Grand Canyon in Winter

Ditch the Crowds and Explore the Grand Canyon in Winter for a True Adventure!

Places to Visit

Last year over five and one half million people made their way into Grand Canyon National Park’s gates (source). While rangers will tell you that only around 1% wander down beyond the rim and into the canyon, that’s still over 50,000 pairs of feet in a year competing for just a few wilderness permits or bunk spots each night and certainly crowding up every viewpoint along the way down and back up. But there’s a trick to be had, a way to enjoy the vast wonders, to hike with few other footsteps behind you, to practically have the place to yourself — that secret the winter off season. You see, while August alone racked up nearly 800,000 park attendees, January had less than 200,000. That’s still a big number in total but one which quickly narrows down to just a few thousand overnight guests, a few hundred campers, and perhaps just a few dozen hikers on any given day.

Far away from the crowds and intense heat of summer, an off-season visit is truly remarkable experience and something I unconditionally recommend having just returned from a February visit myself.

Grand Canyon in Winter

Sunset over the Grand Canyon’s east rims with snow from a recent storm lingering on across the canyon and in shaded valleys.

Braving the possibility of cold and snow is not for everyone I realize, for many guests, the themepark like conditions of a peak weekend visit is part of the experience I guess, but for those willing to gamble, the reward can be huge. From my visits to the park in winter, it seems as likely to arrive to blue skies and sun as storms and even when those do show up, they leave behind a view that no summer conditions can begin to compete with. More than anything, the threat of the unknown makes it a place you can actually stop and enjoy.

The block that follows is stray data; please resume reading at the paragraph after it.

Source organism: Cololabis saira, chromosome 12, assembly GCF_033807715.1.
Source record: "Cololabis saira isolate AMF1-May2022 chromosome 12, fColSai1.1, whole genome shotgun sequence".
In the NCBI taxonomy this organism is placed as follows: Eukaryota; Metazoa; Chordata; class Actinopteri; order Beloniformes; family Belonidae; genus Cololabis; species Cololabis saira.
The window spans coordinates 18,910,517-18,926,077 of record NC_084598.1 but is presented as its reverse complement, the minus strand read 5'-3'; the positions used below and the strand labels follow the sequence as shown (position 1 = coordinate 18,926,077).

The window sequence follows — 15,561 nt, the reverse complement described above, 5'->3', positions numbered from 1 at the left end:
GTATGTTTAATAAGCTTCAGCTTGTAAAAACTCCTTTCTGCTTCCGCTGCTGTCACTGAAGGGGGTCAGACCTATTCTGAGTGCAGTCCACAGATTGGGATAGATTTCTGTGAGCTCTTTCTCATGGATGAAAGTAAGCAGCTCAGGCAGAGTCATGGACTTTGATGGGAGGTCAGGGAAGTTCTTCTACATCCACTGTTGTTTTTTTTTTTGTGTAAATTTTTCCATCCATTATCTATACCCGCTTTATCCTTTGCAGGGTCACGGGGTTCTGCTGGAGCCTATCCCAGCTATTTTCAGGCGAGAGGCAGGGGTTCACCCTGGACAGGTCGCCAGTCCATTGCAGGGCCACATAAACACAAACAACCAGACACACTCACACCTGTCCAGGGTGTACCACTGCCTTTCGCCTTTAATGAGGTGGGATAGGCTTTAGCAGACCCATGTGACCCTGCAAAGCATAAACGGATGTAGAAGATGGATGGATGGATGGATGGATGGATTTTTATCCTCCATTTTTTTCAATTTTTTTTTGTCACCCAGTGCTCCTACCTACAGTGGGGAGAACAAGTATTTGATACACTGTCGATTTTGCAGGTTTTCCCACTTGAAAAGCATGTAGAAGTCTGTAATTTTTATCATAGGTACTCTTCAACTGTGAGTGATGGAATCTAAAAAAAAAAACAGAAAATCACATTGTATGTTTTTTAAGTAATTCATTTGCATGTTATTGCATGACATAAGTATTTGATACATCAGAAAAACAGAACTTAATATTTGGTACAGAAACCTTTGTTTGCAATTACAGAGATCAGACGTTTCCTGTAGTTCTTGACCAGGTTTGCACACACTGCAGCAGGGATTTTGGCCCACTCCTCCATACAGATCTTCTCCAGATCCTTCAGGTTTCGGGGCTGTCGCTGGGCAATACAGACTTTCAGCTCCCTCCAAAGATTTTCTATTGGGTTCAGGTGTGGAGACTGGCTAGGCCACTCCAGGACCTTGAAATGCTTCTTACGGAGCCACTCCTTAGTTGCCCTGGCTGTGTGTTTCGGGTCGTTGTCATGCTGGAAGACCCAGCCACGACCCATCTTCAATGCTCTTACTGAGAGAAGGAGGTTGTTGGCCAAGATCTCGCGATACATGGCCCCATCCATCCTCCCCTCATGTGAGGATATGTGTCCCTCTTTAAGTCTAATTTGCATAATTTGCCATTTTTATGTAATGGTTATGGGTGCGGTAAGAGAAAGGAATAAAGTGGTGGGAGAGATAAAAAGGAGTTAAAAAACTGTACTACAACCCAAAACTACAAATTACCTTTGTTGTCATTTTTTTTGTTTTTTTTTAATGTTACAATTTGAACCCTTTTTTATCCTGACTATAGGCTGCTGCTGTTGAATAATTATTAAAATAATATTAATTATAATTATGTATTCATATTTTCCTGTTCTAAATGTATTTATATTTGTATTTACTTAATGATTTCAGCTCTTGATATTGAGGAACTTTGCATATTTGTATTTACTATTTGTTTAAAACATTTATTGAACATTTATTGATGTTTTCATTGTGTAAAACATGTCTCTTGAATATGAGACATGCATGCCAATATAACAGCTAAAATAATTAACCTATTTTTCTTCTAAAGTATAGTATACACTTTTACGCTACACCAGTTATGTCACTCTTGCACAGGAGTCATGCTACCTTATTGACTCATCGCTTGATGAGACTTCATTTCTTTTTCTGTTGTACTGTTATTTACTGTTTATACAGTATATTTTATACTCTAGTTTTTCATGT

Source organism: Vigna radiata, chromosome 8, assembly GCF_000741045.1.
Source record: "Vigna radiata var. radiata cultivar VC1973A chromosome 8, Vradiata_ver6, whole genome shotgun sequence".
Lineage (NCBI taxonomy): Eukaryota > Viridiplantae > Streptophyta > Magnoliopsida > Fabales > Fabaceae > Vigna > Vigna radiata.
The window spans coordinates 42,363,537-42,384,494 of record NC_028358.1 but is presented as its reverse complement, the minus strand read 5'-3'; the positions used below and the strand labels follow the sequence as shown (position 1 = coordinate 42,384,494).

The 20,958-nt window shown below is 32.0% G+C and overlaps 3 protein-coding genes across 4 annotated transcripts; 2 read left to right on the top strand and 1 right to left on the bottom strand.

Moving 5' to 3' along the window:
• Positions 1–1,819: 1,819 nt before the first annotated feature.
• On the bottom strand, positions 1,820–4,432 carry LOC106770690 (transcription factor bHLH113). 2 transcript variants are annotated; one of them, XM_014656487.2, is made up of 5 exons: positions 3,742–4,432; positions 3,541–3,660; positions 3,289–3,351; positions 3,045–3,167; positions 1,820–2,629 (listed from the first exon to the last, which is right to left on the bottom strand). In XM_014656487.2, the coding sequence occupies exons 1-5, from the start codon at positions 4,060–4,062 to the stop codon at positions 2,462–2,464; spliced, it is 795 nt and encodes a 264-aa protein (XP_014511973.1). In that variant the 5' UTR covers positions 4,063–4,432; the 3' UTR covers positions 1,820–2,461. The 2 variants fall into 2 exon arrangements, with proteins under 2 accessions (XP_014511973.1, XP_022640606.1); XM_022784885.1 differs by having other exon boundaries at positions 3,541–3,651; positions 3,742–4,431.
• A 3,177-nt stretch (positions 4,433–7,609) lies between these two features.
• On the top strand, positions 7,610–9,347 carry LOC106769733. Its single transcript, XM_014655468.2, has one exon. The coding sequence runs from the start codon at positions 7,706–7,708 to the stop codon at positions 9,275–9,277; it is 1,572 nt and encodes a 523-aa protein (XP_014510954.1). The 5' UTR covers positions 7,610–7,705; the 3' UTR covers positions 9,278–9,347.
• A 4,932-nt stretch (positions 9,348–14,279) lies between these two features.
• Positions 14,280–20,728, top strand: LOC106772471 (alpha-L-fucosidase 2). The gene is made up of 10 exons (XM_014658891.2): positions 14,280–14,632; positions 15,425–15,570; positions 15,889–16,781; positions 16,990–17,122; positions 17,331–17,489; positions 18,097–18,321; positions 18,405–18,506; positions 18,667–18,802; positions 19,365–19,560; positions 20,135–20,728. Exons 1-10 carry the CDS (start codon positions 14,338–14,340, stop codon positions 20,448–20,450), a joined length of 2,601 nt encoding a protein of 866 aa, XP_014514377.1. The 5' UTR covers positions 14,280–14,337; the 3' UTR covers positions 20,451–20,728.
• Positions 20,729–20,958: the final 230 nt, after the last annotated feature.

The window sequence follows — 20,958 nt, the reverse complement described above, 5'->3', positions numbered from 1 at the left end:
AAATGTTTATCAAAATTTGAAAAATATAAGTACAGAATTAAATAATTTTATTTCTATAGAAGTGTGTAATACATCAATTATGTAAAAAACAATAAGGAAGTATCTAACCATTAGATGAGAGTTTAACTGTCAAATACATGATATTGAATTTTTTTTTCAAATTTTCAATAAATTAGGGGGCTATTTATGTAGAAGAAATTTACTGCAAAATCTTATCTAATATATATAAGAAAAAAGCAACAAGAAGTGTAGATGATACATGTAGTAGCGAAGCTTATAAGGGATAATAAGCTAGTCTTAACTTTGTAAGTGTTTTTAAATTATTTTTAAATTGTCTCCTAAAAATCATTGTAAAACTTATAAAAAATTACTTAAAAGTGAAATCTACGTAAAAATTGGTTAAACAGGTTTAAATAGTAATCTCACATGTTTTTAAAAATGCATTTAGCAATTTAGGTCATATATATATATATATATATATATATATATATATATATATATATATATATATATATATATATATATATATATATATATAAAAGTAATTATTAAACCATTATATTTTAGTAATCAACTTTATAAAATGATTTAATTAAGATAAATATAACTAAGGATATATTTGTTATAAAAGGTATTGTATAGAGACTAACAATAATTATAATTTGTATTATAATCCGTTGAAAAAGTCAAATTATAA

Winter in the grand canyon

More signs of winter from just a short way down the South Kaibab trail.

With all the uncertainty of winter and spring, you’ll find something something summer never has — last minute options. When I decided to make my visit to the park it was January 27th. Hotels outside the park are already jammed now for summer and those inside the park, forget about it. Want a reservation for the famous Phantom Ranch at the bottom of the canyon or even just a camping spot? Better call a year ahead, seriously. Except not now. Not in winter that is. With a little flexibility, a credit card in hand and my packing list on the table, off season got me a 4 night stay, 2 up top, 2 down in the canyon just 5 nights in advance.

Snow on the canyon walls

Snow covers an eastern facing cliff of the Grand Canyon at Mohave Point.

As a final point to sell you on, with more than enough tourists still pouring in at any time of year, the Grand Canyon does not suffer the winter-effect of other nearby parks like Bryce which loses almost all its summer facilities as soon as fall hits. Instead, almost everything remains open; a few less amusements in the outlying towns, a couple closed up restaurants and perhaps some shorter hours around the park but from the visitor’s center to the bowling alley in town, everything you could need is up and running whenever you may come on by to visit.

Whether for the crowds, the actually hospitable temperatures, the snowy views or just to get a great deal, the off season offers a truly unique way to experience all the Grand Canyon has to offer far away from the madness that is summer.

Continue on and for my trail guide to hiking the Grand Canyon’s Phantom Ranch in winter.